Before chemotherapy

Post-operative treatment is planned individually for each patient depending on the cancer subtype, size and any lymph node metastasis. Drug therapy options after surgery include chemotherapy and hormone therapy. For patients with the HER2-positive subtype, chemotherapy is also combined with antibody therapy such as trastuzumab.
The start time for chemotherapy treatments is determined at the oncologist’s appointment at the Department of Oncology. Chemotherapy usually begins within 1 to 2 months after the operation, once the surgical wounds have healed. Any medical statements needed for long-term benefits from KELA (the Social Insurance Institution of Finland), such as statement B for sick leave and special reimbursement of medicines, are prepared at the oncologist’s appointment.

The surgery unit is in charge of patient care and answering any questions until the patient has come in for the initial Department of Oncology visit.

During chemotherapy

Chemotherapy treatments are carried out as an outpatient clinic procedure. Treatments are usually administered a total of six times at three-week intervals. A treatment is usually an intravenous infusion lasting about two hours. There are 3 to 4 patients in the treatment room.

Chemotherapeutic agents inhibit the growth or division of cancer cells. They have adverse effects because they also affect healthy cells. Such side effects vary from person to person and depend on the treatment administered. A nurse will review chemotherapy side effects and their self-care with the patient. The patient’s condition will be monitored by a nurse while treatment is being administered. Patients usually feel fine when they are discharged.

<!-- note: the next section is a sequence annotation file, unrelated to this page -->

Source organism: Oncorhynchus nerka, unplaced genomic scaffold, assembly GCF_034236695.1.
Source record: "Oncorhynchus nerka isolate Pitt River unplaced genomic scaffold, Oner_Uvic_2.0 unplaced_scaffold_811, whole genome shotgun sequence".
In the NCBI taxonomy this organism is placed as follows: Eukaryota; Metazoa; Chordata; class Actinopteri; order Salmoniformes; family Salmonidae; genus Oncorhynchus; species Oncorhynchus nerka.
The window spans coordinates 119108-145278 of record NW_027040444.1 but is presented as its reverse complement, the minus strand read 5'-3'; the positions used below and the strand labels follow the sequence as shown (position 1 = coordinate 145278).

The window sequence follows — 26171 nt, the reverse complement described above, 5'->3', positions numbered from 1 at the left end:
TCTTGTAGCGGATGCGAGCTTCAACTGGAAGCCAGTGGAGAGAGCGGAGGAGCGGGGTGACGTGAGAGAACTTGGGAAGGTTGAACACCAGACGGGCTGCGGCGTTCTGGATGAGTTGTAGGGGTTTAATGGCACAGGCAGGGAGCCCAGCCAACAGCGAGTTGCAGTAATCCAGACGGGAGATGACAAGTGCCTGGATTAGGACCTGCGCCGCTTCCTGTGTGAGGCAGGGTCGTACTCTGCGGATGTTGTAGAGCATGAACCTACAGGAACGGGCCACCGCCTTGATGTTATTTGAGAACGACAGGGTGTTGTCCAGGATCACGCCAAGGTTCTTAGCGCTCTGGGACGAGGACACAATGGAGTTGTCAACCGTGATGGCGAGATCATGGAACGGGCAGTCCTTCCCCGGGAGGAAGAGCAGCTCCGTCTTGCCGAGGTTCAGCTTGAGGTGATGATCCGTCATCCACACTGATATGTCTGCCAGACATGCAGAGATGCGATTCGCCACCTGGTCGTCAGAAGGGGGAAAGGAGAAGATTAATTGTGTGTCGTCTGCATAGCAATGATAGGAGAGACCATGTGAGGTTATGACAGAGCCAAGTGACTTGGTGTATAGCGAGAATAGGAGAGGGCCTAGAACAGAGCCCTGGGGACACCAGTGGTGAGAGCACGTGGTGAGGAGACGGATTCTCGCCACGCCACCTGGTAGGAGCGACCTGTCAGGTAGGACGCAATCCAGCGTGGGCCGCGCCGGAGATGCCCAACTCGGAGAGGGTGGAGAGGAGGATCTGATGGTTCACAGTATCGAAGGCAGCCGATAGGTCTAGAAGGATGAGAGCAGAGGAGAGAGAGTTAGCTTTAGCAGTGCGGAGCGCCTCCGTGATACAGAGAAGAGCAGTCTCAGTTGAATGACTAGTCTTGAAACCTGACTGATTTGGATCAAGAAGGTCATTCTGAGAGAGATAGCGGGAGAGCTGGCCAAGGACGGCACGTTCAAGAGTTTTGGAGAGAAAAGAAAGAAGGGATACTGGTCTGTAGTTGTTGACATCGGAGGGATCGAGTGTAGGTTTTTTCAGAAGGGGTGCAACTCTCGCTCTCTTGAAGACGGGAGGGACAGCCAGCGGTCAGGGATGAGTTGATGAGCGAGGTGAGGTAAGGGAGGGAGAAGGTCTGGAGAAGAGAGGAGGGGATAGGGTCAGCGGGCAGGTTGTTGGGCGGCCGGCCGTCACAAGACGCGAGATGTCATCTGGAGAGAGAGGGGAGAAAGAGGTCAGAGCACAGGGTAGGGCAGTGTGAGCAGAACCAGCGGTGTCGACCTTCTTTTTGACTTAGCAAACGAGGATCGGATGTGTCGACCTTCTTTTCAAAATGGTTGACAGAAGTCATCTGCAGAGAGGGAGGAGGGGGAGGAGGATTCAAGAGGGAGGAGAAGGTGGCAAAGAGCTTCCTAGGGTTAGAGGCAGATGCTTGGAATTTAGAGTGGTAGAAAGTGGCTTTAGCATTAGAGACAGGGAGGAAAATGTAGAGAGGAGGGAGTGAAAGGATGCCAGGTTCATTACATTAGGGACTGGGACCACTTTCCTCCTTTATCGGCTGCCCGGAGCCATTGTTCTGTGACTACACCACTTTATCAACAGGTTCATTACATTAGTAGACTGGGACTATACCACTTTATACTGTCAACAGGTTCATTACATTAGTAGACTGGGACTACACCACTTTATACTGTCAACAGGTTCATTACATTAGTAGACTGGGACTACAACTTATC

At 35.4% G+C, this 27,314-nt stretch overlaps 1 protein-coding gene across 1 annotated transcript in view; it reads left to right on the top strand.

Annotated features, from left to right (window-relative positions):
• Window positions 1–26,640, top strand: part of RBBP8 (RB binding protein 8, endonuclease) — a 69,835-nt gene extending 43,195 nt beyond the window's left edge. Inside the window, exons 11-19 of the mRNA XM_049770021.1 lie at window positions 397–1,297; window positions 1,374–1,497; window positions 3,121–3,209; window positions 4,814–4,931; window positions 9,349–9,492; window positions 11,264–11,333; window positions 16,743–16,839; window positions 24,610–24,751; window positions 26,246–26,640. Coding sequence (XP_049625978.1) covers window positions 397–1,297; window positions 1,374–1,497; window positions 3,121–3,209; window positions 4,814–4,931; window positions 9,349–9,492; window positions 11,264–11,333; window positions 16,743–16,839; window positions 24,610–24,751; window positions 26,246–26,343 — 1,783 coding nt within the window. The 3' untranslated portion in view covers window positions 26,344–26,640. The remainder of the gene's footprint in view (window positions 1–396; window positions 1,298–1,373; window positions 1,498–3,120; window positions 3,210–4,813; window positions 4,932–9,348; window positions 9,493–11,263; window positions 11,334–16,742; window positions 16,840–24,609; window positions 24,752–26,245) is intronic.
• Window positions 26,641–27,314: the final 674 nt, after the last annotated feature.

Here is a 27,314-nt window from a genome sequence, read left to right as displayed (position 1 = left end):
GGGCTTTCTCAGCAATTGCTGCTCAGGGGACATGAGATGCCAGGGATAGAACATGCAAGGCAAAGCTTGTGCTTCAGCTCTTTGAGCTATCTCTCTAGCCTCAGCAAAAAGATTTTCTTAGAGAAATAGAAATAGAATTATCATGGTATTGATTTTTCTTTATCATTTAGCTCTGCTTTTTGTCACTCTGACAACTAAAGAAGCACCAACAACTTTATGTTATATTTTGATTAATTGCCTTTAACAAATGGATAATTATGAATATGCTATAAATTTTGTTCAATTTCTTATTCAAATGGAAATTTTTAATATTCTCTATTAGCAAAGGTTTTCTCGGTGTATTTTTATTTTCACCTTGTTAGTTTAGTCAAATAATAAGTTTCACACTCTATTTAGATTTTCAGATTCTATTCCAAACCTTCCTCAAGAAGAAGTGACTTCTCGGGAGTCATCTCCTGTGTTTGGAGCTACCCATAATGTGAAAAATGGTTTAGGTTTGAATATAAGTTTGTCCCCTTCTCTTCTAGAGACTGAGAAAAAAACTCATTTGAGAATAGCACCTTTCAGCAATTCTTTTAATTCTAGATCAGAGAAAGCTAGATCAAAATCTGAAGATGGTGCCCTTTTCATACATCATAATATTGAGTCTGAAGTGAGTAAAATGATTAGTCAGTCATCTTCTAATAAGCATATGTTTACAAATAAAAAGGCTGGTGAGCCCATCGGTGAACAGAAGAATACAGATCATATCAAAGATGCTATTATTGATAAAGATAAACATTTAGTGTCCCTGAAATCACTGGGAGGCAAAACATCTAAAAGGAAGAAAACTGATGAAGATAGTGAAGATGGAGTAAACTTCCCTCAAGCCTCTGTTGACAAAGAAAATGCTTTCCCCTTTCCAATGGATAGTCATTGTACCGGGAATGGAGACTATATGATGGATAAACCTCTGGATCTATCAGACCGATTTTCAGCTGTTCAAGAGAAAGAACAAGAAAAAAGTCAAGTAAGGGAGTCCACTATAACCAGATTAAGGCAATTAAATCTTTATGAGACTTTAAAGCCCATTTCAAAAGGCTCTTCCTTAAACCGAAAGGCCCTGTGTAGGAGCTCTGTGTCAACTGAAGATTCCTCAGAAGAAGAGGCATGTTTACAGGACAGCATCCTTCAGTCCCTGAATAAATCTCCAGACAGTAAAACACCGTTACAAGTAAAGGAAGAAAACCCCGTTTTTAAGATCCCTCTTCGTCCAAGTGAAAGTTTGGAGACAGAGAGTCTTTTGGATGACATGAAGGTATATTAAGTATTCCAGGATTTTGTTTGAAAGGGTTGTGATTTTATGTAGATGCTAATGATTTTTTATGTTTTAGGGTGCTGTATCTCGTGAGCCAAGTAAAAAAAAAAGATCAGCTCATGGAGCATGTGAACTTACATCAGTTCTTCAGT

Between chemotherapy treatments

A patient undergoing chemotherapy can live a fairly normal life during the treatment period depending on how she feels. It usually takes about 3 to 7 days to recover from each treatment, and then the patient feels better. Gentle exercise and outdoor activities are recommended if the patient feels well enough. It is important to eat a balanced diet and drink plenty of fluids. Small snacks between meals are recommended and help prevent nausea, along with anti-nausea drugs. Attention to oral hygiene and bowel function is also important. Alcohol should be avoided and natural supplements are prohibited. Calcium and vitamin D or multivitamin products from the pharmacy may be used during the treatments. Other vitamins should be discussed in advance with the treating physician.

All symptom-relieving medicines (such as for nausea, pain, heartburn
and diarrhea) can and should be used.
Patients are more vulnerable to infections during the treatments. A patient who develops a fever of more than 38 degrees Celsius or suddenly feels unwell in general should go to the local regional emergency room without a referral. The Cancer Center has no emergency clinic. The patient’s primary nurse can be reached by phone during business hours as needed.

Adjuvant chemotherapy treatment guidelines for breast cancer patients.pdfAdjuvant chemotherapy treatment guidelines for breast cancer patients.pdf

Changes in mental performance during and after cancer treatments.pdfChanges in mental performance during and after cancer treatments.pdf

The importance of a healthy lifestyle after breast cancer surgery